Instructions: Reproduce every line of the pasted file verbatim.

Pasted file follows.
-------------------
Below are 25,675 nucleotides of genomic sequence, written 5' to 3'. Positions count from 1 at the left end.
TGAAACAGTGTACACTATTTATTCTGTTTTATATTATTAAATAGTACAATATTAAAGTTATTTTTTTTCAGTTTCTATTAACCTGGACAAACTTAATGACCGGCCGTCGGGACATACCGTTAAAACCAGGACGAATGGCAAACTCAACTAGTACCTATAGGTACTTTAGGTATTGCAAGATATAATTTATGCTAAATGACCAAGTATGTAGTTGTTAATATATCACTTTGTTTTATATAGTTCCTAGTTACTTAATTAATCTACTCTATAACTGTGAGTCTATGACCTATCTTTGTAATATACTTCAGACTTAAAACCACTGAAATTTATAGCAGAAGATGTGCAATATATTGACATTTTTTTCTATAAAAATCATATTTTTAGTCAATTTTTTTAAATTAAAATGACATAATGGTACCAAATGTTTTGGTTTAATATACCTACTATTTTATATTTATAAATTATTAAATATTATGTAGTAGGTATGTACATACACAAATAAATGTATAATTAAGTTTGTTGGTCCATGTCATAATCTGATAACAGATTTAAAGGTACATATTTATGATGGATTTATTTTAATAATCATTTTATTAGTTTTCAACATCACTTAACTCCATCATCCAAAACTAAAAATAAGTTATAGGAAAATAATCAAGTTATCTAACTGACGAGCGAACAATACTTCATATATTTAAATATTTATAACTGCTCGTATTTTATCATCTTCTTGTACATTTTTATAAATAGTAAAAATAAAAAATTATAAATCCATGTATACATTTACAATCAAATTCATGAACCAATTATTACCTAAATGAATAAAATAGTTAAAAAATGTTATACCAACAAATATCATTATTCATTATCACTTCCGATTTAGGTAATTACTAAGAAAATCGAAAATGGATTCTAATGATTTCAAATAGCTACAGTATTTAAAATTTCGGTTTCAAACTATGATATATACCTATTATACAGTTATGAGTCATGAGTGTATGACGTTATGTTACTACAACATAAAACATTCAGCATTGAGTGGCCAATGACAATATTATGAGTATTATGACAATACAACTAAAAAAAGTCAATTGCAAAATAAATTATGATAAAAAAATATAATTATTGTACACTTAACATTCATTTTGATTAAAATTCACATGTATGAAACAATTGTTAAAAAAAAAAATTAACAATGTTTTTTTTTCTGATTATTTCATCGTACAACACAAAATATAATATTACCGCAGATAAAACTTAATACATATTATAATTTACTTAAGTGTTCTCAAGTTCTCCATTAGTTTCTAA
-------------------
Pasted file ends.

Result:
Below are 25,675 nucleotides of genomic sequence, written 5' to 3'. Positions count from 1 at the left end.
TGAAACAGTGTACACTATTTATTCTGTTTTATATTATTAAATAGTACAATATTAAAGTTATTTTTTTTCAGTTTCTATTAACCTGGACAAACTTAATGACCGGCCGTCGGGACATACCGTTAAAACCAGGACGAATGGCAAACTCAACTAGTACCTATAGGTACTTTAGGTATTGCAAGATATAATTTATGCTAAATGACCAAGTATGTAGTTGTTAATATATCACTTTGTTTTATATAGTTCCTAGTTACTTAATTAATCTACTCTATAACTGTGAGTCTATGACCTATCTTTGTAATATACTTCAGACTTAAAACCACTGAAATTTATAGCAGAAGATGTGCAATATATTGACATTTTTTTCTATAAAAATCATATTTTTAGTCAATTTTTTTAAATTAAAATGACATAATGGTACCAAATGTTTTGGTTTAATATACCTACTATTTTATATTTATAAATTATTAAATATTATGTAGTAGGTATGTACATACACAAATAAATGTATAATTAAGTTTGTTGGTCCATGTCATAATCTGATAACAGATTTAAAGGTACATATTTATGATGGATTTATTTTAATAATCATTTTATTAGTTTTCAACATCACTTAACTCCATCATCCAAAACTAAAAATAAGTTATAGGAAAATAATCAAGTTATCTAACTGACGAGCGAACAATACTTCATATATTTAAATATTTATAACTGCTCGTATTTTATCATCTTCTTGTACATTTTTATAAATAGTAAAAATAAAAAATTATAAATCCATGTATACATTTACAATCAAATTCATGAACCAATTATTACCTAAATGAATAAAATAGTTAAAAAATGTTATACCAACAAATATCATTATTCATTATCACTTCCGATTTAGGTAATTACTAAGAAAATCGAAAATGGATTCTAATGATTTCAAATAGCTACAGTATTTAAAATTTCGGTTTCAAACTATGATATATACCTATTATACAGTTATGAGTCATGAGTGTATGACGTTATGTTACTACAACATAAAACATTCAGCATTGAGTGGCCAATGACAATATTATGAGTATTATGACAATACAACTAAAAAAAGTCAATTGCAAAATAAATTATGATAAAAAAATATAATTATTGTACACTTAACATTCATTTTGATTAAAATTCACATGTATGAAACAATTGTTAAAAAAAAAAATTAACAATGTTTTTTTTTCTGATTATTTCATCGTACAACACAAAATATAATATTACCGCAGATAAAACTTAATACATATTATAATTTACTTAAGTGTTCTCAAGTTCTCCATTAGTTTCTAA